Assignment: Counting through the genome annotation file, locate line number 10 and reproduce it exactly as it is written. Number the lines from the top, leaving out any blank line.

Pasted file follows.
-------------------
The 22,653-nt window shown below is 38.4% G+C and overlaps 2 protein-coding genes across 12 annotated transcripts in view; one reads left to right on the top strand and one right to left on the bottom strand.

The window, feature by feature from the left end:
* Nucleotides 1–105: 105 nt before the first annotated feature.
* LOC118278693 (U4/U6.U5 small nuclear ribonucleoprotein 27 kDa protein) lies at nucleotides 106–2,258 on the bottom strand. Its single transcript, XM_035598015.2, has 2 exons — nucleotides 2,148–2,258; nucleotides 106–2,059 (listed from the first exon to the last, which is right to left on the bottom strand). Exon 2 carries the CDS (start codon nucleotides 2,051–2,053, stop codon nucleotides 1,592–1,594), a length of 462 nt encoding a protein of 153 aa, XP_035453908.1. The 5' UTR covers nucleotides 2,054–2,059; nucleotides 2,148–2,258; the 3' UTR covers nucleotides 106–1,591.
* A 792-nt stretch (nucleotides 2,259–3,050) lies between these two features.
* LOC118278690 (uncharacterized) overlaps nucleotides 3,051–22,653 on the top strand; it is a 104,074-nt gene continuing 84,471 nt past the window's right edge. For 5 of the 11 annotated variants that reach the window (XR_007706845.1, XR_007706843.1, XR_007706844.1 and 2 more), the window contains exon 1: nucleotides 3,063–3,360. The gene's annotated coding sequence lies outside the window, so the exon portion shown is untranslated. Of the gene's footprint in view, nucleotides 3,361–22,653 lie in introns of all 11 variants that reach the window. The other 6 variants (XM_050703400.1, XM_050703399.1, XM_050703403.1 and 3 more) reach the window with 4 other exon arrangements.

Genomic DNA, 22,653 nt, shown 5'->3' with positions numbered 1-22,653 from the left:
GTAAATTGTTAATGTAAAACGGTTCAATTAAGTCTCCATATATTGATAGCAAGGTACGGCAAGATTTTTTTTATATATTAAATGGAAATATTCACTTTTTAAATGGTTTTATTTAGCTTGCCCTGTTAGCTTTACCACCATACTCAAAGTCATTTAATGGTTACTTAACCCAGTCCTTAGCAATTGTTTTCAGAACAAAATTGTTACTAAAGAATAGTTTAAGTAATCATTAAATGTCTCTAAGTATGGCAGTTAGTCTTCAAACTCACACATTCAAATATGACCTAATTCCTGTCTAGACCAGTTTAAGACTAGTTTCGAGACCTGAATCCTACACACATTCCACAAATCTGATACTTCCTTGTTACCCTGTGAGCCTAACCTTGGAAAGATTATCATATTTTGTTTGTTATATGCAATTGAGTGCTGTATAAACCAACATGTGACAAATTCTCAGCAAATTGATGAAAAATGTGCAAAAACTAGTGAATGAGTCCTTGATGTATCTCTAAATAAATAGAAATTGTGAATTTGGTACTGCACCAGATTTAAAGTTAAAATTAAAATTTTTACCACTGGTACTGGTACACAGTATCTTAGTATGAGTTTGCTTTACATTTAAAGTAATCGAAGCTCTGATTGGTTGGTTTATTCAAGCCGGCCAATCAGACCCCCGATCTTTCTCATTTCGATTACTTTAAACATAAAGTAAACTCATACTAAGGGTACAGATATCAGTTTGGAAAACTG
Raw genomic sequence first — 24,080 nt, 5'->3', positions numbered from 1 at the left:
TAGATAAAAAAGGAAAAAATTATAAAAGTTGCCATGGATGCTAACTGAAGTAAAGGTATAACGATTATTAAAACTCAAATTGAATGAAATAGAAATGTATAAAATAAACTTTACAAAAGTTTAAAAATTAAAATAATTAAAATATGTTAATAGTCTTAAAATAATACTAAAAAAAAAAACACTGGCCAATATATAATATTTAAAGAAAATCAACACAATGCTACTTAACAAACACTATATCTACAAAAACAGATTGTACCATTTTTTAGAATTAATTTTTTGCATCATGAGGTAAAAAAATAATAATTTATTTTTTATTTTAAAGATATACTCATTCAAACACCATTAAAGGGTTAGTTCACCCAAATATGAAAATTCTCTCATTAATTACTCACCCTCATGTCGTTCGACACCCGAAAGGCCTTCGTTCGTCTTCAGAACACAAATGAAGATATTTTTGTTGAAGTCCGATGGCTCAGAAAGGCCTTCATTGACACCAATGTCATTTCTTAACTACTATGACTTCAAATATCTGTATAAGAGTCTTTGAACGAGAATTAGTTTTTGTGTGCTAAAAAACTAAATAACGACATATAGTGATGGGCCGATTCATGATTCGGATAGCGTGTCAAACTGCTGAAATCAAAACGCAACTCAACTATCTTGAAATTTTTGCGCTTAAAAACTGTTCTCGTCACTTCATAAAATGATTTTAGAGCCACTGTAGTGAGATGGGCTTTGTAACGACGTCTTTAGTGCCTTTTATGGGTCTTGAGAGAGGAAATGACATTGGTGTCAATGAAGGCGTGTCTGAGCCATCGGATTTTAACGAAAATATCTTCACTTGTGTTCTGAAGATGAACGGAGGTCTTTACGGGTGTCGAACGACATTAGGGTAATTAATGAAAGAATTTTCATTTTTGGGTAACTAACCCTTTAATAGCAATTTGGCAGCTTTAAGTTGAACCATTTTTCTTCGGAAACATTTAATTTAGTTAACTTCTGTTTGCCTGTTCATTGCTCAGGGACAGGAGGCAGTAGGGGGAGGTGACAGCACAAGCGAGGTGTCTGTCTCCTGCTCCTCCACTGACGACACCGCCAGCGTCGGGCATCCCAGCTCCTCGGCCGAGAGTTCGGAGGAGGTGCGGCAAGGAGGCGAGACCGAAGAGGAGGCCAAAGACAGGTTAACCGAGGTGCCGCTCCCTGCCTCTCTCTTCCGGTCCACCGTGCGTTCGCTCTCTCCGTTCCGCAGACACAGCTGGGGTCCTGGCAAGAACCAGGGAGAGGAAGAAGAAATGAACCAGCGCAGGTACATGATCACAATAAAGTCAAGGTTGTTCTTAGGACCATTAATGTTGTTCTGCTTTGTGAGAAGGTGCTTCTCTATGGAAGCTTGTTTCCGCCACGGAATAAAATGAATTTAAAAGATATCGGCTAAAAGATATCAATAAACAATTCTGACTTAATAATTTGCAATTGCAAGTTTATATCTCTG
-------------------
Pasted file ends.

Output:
TAGATAAAAAAGGAAAAAATTATAAAAGTTGCCATGGATGCTAACTGAAGTAAAGGTATAACGATTATTAAAACTCAAATTGAATGAAATAGAAATGTATAAAATAAACTTTACAAAAGTTTAAAAATTAAAATAATTAAAATATGTTAATAGTCTTAAAATAATACTAAAAAAAAAAACACTGGCCAATATATAATATTTAAAGAAAATCAACACAATGCTACTTAACAAACACTATATCTACAAAAACAGATTGTACCATTTTTTAGAATTAATTTTTTGCATCATGAGGTAAAAAAATAATAATTTATTTTTTATTTTAAAGATATACTCATTCAAACACCATTAAAGGGTTAGTTCACCCAAATATGAAAATTCTCTCATTAATTACTCACCCTCATGTCGTTCGACACCCGAAAGGCCTTCGTTCGTCTTCAGAACACAAATGAAGATATTTTTGTTGAAGTCCGATGGCTCAGAAAGGCCTTCATTGACACCAATGTCATTTCTTAACTACTATGACTTCAAATATCTGTATAAGAGTCTTTGAACGAGAATTAGTTTTTGTGTGCTAAAAAACTAAATAACGACATATAGTGATGGGCCGATTCATGATTCGGATAGCGTGTCAAACTGCTGAAATCAAAACGCAACTCAACTATCTTGAAATTTTTGCGCTTAAAAACTGTTCTCGTCACTTCATAAAATGATTTTAGAGCCACTGTAGTGAGATGGGCTTTGTAACGACGTCTTTAGTGCCTTTTATGGGTCTTGAGAGAGGAAATGACATTGGTGTCAATGAAGGCGTGTCTGAGCCATCGGATTTTAACGAAAATATCTTCACTTGTGTTCTGAAGATGAACGGAGGTCTTTACGGGTGTCGAACGACATTAGGGTAATTAATGAAAGAATTTTCATTTTTGGGTAACTAACCCTTTAATAGCAATTTGGCAGCTTTAAGTTGAACCATTTTTCTTCGGAAACATTTAATTTAGTTAACTTCTGTTTGCCTGTTCATTGCTCAGGGACAGGAGGCAGTAGGGGGAGGTGACAGCACAAGCGAGGTGTCTGTCTCCTGCTCCTCCACTGACGACACCGCCAGCGTCGGGCATCCCAGCTCCTCGGCCGAGAGTTCGGAGGAGGTGCGGCAAGGAGGCGAGACCGAAGAGGAGGCCAAAGACAGGTTAACCGAGGTGCCGCTCCCTGCCTCTCTCTTCCGGTCCACCGTGCGTTCGCTCTCTCCGTTCCGCAGACACAGCTGGGGTCCTGGCAAGAACCAGGGAGAGGAAGAAGAAATGAACCAGCGCAGGTACATGATCACAATAAAGTCAAGGTTGTTCTTAGGACCATTAATGTTGTTCTGCTTTGTGAGAAGGTGCTTCTCTATGGAAGCTTGTTTCCGCCACGGAATAAAATGAATTTAAAAGATATCGGCTAAAAGATATCAATAAACAATTCTGACTTAATAATTTGCAATTGCAAGTTTATATCTCTG